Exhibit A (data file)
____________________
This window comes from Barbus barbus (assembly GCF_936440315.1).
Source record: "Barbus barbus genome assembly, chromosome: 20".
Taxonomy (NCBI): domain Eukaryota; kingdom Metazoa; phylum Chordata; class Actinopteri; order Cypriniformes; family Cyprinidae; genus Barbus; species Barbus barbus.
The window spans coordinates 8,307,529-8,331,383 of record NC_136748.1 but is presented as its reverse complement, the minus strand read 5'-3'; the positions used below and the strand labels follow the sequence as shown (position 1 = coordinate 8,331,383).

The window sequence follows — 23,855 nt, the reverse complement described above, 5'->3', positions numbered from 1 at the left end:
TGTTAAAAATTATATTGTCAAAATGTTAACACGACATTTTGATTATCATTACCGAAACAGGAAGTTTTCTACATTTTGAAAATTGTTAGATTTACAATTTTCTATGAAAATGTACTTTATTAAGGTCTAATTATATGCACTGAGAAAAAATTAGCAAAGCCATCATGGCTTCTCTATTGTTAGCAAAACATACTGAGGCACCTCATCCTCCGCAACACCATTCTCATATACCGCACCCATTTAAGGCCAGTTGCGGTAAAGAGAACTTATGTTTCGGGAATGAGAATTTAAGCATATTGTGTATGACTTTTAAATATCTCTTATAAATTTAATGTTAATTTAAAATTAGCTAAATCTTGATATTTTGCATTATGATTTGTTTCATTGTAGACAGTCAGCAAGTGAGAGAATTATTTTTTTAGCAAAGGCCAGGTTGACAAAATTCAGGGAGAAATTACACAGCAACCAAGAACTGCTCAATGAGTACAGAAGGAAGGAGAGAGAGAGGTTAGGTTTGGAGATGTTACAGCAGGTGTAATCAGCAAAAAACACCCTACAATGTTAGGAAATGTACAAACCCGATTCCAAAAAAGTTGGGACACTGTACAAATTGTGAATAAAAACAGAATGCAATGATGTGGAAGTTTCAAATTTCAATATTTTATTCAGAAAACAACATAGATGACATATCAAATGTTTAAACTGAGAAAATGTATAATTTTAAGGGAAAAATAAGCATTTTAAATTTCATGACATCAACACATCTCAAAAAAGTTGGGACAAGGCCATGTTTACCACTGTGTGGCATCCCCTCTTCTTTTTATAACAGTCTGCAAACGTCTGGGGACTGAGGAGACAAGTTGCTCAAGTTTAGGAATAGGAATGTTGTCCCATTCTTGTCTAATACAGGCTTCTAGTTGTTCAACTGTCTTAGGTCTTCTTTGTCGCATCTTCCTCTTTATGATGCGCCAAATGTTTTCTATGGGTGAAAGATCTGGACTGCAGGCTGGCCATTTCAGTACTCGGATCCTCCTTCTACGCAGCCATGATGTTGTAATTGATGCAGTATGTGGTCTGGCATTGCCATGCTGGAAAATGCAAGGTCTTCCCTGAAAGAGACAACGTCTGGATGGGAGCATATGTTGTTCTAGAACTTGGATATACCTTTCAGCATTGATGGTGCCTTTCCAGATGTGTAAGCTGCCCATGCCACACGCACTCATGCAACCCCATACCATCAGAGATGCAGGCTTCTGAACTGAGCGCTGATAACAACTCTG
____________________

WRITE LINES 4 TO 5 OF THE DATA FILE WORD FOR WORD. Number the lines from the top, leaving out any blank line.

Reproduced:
The window spans coordinates 8,307,529-8,331,383 of record NC_136748.1 but is presented as its reverse complement, the minus strand read 5'-3'; the positions used below and the strand labels follow the sequence as shown (position 1 = coordinate 8,331,383).

The window sequence follows — 23,855 nt, the reverse complement described above, 5'->3', positions numbered from 1 at the left end: